Lenalidomide (Revlimid®) is an immunomodulatory drug and an analogue of thalidomide, a known teratogen. To prevent fetal exposure, in the US lenalidomide is available only under a special restricted distribution programme called RevAssist®. Under this risk minimization programme, only prescribers and contract pharmacies registered with the programme are able to prescribe and dispense the product. Patients must be advised of, agree to and comply with the requirements of the RevAssist® programme in order to receive lenalidomide through a registered prescriber. A total of 15 584 patients were registered in the RevAssist® programme during the first year lenalidomide was on the market. There were four reports of false-positive β-human chorionic gonadotrophin measurements in patients aged 43–57 years. Mandatory patient and prescriber surveys have shown discrepant responses that were resolved by risk management intervention specialists 99% of the time. The voluntary patient surveys have shown understanding of the risks of lenalidomide use and of behaviours necessary to minimize risks in >95% of females of childbearing potential and adult males. To date, there have been no reports of pregnancy in female patients or female partners of male patients. The pharmacy audit findings showed compliance with Rev Assist® was high. Although RevAssist® is labour-intensive, time-consuming and costly, it continues to be effective in preventing fetal exposure to lenalidomide.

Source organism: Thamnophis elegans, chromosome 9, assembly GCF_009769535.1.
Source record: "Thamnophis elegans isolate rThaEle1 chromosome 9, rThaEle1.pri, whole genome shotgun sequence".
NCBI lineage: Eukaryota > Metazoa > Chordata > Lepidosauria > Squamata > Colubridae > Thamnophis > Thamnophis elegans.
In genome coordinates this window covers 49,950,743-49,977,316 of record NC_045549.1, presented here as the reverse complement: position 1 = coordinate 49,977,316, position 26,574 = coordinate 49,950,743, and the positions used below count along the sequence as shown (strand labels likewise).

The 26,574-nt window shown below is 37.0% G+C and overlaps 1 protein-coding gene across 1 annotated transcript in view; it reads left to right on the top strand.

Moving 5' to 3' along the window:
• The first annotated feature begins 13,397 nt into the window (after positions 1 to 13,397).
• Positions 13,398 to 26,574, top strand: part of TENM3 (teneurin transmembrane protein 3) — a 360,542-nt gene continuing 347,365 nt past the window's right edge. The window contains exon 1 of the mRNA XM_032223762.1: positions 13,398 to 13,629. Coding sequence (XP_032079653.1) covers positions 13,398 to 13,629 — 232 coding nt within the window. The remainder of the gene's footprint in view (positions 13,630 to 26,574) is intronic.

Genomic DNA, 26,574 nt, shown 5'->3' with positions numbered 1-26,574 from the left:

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The authors would like to thank Maria Luisa Salomon and her Risk Management Intervention Specialist Group for providing all the pertinent reports for this manuscript and Helen Cammisa-Parks for providing editorial support. The authors are all employees of Celgene Corporation and have stock ownership with the company. Jerome Zeldis is Chief Medical Officer at Celgene and receives remuneration for expert testimony and pending and received patents. No funding was provided for the preparation of this review.
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Castaneda, C.P., Zeldis, J.B., Freeman, J. et al. RevAssist®. Drug-Safety 31, 743–752 (2008). https://doi.org/10.2165/00002018-200831090-00003
- Birth Control Method
- Fetal Exposure
- Voluntary Survey